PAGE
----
Incinerators were supposed to be a panacea, turning the UK’s waste mountain into clean energy. A SourceMaterial investigation found that the government is committing hundreds of millions of pounds of public money to an industry riddled with conflicts of interest, and far less green or cost-effective than it appears.
The Telegraph 29 April 2020
Chad Slater, an Australian hedge fund trader, had actually been cutting his bets against oil companies in recent weeks, assuming the oil price could not fall any further. Last week proved him wrong and the oil price dropped below zero for the first time in history. “I can safely say this wasn’t in my forecasts,” he says.
The Guardian 5 February 2020
Sara Mayer’s youngest child often asks: “Mum, how many days will we stay here?” Each time, she tells him they won’t have to move again, but so far she has been unable to keep her promise. In 2013, Mayer fled her abusive husband and went to the UK from mainland Europe with her two children, but he found them. The family moved and tried to settle somewhere new, but time and again he tracked them down.
The Independent 7 January 2020
“You mightn’t happen to have a piece of cheese about you, now? No? Well, many’s the long night I’ve dreamed of cheese – toasted, mostly.” Marooned for three years on Treasure Island, Ben Gunn may be desperate in his yearning for cheese, but plenty of people will sympathise as they reluctantly try veganism this January.
BBC Ideas 6 December 2019
The Times 29 November 2019
England burnt more waste than it recycled last year, prompting campaigners to call for a moratorium on all new incinerator projects. Recycling rates have fallen over the past five years in more than half of local authority areas and the nation incinerated 11.2 million tonnes of rubbish last year, compared with recycling and composting 10.9 million tonnes.
The Guardian 14 May 2019
“I’m a bit scatty with things like this,” Gemma* admits when talking about her finances. It was not scattiness that meant she struggled to make ends meet when taking home £399.69 a month for working 18 hours a week as a cashier at Betfred. Even with tax credits and child benefit topping up her meagre wages, it was a constant struggle to pay for the essentials and Gemma fell behind on her bills. She was already receiving letters, phone calls, texts and emails threatening legal action over previous unpaid bills, as well as £400 of benefit overpayments that had to be repaid.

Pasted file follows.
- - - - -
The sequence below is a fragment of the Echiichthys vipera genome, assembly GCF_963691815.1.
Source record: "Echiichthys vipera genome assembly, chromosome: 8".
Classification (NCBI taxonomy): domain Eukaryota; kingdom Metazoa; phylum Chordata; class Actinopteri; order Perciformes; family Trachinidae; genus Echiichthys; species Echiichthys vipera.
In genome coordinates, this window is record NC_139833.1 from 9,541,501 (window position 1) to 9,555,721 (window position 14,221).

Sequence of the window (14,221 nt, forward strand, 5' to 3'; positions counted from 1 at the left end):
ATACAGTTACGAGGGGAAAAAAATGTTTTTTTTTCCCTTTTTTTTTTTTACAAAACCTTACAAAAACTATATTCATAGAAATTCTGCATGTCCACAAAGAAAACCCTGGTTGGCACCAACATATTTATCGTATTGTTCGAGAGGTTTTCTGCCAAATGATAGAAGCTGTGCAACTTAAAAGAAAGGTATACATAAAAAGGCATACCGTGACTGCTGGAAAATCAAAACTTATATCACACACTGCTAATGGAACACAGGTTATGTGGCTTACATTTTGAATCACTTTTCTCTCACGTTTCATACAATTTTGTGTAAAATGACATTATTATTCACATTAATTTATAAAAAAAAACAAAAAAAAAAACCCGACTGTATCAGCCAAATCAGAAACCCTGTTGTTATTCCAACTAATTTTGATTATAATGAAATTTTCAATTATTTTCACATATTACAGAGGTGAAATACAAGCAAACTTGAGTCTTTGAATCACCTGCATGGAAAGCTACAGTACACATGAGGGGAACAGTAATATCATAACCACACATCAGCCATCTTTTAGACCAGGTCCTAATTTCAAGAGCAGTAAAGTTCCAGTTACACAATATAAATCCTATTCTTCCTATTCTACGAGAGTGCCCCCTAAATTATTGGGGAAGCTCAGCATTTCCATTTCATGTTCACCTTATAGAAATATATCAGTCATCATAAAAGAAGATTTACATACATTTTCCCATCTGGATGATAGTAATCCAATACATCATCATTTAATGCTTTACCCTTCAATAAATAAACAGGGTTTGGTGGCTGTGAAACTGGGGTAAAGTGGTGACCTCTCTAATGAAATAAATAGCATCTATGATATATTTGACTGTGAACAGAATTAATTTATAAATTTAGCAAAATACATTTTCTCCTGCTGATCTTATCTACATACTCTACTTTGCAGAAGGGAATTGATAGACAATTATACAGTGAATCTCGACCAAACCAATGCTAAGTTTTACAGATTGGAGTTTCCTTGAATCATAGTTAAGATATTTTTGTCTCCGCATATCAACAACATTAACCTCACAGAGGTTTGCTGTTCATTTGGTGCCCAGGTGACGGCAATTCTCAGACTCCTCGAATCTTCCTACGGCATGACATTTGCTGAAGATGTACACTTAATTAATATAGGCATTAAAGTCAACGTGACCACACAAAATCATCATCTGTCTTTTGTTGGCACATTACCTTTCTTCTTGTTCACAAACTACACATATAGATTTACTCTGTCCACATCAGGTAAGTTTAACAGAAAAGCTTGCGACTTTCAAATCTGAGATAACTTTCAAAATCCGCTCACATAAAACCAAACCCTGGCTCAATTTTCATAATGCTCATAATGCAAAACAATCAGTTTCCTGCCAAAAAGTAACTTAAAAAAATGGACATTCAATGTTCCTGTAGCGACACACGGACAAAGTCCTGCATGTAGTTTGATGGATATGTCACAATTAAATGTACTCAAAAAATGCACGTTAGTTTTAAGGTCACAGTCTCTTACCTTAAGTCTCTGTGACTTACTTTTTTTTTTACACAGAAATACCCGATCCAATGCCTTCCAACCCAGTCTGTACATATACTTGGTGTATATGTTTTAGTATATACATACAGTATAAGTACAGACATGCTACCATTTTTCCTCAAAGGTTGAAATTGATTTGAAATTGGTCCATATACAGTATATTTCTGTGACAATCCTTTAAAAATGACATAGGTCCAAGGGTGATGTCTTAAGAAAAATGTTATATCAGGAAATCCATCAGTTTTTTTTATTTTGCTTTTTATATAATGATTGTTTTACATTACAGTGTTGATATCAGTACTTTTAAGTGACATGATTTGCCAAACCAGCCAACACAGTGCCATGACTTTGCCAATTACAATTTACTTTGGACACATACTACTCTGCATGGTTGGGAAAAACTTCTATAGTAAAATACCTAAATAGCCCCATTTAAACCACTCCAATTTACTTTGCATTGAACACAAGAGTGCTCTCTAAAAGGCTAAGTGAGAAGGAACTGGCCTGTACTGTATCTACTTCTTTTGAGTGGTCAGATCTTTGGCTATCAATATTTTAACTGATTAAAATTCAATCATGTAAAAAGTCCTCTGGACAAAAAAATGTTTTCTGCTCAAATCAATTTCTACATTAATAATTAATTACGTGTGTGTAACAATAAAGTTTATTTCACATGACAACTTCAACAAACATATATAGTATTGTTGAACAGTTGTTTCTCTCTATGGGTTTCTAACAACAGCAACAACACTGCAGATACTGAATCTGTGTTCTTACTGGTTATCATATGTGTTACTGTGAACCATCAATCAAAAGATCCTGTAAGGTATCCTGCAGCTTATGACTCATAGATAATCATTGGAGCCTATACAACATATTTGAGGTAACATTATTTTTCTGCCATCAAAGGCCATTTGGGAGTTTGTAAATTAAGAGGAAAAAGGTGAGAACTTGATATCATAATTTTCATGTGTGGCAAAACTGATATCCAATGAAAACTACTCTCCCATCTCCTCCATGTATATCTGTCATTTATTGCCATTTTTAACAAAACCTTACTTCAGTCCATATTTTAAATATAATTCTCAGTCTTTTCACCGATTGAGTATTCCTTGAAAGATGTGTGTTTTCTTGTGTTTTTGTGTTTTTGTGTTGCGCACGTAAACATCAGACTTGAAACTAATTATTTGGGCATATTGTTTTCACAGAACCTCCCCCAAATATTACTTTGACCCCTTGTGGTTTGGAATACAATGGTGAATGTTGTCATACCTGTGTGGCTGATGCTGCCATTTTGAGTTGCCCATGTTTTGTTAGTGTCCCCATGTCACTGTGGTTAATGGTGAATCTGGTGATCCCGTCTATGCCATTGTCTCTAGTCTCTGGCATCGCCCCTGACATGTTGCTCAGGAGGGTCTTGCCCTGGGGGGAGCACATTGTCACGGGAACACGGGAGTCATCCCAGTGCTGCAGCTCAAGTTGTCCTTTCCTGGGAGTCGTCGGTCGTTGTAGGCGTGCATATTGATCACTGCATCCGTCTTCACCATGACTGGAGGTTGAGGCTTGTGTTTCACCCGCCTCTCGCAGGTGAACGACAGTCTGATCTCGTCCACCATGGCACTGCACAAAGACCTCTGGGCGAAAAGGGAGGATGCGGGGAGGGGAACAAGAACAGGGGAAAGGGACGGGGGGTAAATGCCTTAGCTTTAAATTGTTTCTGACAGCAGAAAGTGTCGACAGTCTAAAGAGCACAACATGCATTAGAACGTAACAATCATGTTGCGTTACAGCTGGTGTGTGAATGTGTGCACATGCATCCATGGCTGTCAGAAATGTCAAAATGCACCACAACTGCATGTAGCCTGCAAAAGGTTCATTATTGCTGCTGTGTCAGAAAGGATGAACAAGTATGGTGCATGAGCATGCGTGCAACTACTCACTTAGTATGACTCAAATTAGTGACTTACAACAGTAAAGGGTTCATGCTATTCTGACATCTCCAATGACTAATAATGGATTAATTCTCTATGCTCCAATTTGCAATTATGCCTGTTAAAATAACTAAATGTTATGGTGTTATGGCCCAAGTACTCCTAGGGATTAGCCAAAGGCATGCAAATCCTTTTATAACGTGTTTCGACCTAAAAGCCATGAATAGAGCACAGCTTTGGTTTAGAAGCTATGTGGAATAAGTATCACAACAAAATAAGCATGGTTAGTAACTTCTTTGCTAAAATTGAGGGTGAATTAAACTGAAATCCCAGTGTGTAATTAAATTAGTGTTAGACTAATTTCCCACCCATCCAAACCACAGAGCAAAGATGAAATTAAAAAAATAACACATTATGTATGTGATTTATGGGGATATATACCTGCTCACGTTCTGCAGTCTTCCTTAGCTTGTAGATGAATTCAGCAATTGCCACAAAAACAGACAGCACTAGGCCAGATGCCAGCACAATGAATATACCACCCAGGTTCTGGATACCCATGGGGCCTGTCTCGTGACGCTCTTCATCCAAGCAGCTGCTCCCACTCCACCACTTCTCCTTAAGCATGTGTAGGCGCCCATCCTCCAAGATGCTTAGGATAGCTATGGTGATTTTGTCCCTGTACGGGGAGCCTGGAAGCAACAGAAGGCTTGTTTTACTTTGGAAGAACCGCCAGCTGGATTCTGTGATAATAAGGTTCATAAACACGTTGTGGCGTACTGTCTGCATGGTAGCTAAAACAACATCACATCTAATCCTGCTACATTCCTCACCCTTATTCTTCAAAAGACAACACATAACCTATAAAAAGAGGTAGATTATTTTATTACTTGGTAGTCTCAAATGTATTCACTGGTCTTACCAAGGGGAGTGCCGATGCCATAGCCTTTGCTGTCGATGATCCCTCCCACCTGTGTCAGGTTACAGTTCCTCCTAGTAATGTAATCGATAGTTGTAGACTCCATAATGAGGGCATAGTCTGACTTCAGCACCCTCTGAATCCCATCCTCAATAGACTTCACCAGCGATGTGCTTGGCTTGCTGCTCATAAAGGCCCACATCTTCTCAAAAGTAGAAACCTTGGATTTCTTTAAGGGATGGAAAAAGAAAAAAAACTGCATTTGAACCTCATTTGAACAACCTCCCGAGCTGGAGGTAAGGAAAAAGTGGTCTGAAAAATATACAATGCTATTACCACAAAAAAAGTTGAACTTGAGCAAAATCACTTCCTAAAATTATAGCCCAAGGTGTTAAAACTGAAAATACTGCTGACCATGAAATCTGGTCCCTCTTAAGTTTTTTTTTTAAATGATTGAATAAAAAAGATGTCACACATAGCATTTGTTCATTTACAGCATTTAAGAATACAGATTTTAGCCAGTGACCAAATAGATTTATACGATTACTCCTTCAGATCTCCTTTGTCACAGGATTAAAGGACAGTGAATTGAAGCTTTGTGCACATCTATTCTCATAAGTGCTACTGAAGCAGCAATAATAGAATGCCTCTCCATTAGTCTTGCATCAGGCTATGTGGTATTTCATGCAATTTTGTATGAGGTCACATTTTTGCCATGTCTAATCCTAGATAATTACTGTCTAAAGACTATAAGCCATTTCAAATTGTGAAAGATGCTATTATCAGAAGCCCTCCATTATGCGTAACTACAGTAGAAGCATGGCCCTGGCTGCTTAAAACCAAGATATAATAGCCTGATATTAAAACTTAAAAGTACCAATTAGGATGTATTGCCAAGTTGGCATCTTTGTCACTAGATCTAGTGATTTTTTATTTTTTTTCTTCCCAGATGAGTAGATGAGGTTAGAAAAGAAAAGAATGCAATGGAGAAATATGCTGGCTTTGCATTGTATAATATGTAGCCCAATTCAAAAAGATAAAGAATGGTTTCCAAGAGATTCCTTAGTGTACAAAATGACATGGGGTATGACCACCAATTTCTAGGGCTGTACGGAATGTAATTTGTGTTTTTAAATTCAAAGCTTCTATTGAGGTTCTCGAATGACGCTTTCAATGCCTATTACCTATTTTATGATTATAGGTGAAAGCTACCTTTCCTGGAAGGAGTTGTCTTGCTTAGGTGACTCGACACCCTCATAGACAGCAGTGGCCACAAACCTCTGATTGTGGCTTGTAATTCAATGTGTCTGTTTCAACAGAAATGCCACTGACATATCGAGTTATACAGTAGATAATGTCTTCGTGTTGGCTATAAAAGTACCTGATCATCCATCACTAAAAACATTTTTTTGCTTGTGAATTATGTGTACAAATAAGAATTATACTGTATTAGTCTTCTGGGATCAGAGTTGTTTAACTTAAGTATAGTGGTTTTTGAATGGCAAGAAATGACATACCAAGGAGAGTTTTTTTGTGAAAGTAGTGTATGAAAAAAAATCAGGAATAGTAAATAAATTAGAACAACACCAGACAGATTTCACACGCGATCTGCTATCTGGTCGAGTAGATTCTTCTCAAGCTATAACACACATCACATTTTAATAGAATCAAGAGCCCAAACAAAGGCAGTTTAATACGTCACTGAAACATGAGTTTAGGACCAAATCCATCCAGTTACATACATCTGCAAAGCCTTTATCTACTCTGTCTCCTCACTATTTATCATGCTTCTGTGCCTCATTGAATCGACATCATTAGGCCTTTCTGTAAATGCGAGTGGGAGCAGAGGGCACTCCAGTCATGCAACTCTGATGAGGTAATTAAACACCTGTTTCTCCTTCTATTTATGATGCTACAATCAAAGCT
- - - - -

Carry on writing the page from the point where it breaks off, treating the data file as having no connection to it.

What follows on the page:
The Telegraph 28 November 2018
Rachel met her attacker on Tinder. They had messaged for a week before their first date. “He sent me a photo and a song that he had written. He was sweet at first,” she recalls. On their second date, he forced her into a recording booth and locked the door. Rachel says, “I didn’t want to do what he wanted me to do. He said if you don’t do it, you will end up in hospital.” He then subjected her to a brutal attack, lasting around 45 minutes.
The Observer 21 July 2018
A large NHS body has spent millions of pounds on management consultants for a plan designed to save money – but which could cost more than £1bn to put into practice. Over the past six years, the North West London Clinical Commissioning Groups has spent £66m on 41 different management consulting firms – including the big four: McKinsey, EY, Deloitte and PwC – for a five-year programme to improve healthcare in the area while closing a £1.4bn budget gap forecast by 2021. However, costs have ballooned and the trust said it now needs £1.3bn to implement the programme. It declined to quantify the savings that have been made to date.
The Times 20 November 2017
Supermarkets have been criticised for using a responsible-fishing scheme that allegedly certified boats with crews on very low wages who lived on vessels that were unfit for habitation all year round. Seafish, a quango which aims to raise standards in the seafood industry, claims that its Responsible Fishing Scheme (RFS) certifies “high standards of crew welfare”.